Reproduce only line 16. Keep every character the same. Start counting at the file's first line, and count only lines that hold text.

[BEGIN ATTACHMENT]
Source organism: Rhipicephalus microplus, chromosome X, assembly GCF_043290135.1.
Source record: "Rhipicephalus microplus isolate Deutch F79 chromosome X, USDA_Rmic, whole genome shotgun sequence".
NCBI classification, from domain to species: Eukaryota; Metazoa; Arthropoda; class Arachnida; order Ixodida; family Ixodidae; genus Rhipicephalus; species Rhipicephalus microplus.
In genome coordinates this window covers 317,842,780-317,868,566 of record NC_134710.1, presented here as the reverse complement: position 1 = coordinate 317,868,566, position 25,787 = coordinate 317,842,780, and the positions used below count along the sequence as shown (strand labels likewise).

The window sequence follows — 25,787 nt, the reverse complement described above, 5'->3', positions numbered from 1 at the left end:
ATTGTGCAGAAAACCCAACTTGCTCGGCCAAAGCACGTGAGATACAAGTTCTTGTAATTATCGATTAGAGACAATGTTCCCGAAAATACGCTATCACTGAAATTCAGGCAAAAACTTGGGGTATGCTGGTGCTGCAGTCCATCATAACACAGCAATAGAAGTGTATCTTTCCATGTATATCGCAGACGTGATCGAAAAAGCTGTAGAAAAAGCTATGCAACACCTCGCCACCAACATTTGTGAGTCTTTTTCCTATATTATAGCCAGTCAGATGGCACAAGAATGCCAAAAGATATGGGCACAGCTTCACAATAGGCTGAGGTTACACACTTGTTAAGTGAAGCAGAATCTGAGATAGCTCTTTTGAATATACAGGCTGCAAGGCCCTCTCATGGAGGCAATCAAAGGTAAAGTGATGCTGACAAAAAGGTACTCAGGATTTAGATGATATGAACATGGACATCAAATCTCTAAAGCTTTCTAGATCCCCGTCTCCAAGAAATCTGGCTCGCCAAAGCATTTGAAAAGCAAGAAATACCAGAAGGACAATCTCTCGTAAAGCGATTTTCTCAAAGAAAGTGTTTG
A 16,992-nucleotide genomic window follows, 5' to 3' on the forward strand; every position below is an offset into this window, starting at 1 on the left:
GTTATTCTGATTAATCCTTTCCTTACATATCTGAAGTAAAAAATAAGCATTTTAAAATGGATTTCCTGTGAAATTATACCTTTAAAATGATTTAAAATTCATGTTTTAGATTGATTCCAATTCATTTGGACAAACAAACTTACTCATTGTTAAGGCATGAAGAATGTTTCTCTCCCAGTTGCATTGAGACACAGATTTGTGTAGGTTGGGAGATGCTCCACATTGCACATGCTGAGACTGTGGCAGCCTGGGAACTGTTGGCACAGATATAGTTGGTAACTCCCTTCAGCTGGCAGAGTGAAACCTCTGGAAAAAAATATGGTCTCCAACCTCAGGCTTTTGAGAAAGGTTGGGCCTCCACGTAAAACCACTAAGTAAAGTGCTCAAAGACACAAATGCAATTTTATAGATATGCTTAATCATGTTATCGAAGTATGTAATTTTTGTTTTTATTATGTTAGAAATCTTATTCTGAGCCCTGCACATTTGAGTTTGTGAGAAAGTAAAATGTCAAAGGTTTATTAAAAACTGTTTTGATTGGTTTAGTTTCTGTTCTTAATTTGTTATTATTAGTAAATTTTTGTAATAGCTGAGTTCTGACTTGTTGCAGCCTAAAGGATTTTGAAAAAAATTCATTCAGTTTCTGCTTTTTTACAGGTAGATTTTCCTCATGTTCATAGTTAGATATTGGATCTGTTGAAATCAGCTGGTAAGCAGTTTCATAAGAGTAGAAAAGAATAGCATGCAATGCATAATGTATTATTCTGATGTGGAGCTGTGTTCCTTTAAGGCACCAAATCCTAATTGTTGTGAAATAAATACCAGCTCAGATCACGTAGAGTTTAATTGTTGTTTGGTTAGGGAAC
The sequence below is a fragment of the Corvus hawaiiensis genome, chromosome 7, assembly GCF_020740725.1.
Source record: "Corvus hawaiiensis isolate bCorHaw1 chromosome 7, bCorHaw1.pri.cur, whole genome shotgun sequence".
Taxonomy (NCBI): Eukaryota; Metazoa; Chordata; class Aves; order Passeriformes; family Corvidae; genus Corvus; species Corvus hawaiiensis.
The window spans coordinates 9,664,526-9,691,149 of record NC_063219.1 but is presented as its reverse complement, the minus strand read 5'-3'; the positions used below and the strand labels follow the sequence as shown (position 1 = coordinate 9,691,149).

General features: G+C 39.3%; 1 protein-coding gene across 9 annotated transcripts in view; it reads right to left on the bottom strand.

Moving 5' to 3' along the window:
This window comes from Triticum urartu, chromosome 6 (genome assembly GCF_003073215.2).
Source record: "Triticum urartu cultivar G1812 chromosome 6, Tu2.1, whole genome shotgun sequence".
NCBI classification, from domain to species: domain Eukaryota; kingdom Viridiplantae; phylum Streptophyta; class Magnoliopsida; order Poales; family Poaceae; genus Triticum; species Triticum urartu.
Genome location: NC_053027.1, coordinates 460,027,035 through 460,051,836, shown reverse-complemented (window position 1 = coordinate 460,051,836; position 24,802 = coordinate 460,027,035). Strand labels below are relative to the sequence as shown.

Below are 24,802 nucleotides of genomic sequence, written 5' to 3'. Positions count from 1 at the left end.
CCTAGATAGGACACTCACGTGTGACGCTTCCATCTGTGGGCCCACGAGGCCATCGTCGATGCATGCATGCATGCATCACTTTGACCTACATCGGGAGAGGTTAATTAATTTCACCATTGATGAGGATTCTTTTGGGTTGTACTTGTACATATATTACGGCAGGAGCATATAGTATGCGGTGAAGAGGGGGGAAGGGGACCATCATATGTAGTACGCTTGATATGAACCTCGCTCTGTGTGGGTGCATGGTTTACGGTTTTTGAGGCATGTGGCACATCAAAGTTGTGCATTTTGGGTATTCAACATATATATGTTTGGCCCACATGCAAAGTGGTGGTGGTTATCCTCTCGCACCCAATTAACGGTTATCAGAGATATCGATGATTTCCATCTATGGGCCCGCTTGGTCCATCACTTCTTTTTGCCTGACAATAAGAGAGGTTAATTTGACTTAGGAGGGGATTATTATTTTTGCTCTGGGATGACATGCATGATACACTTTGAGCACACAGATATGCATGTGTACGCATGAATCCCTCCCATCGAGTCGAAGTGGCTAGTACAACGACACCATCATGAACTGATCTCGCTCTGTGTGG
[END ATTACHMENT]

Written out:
Source record: "Triticum urartu cultivar G1812 chromosome 6, Tu2.1, whole genome shotgun sequence".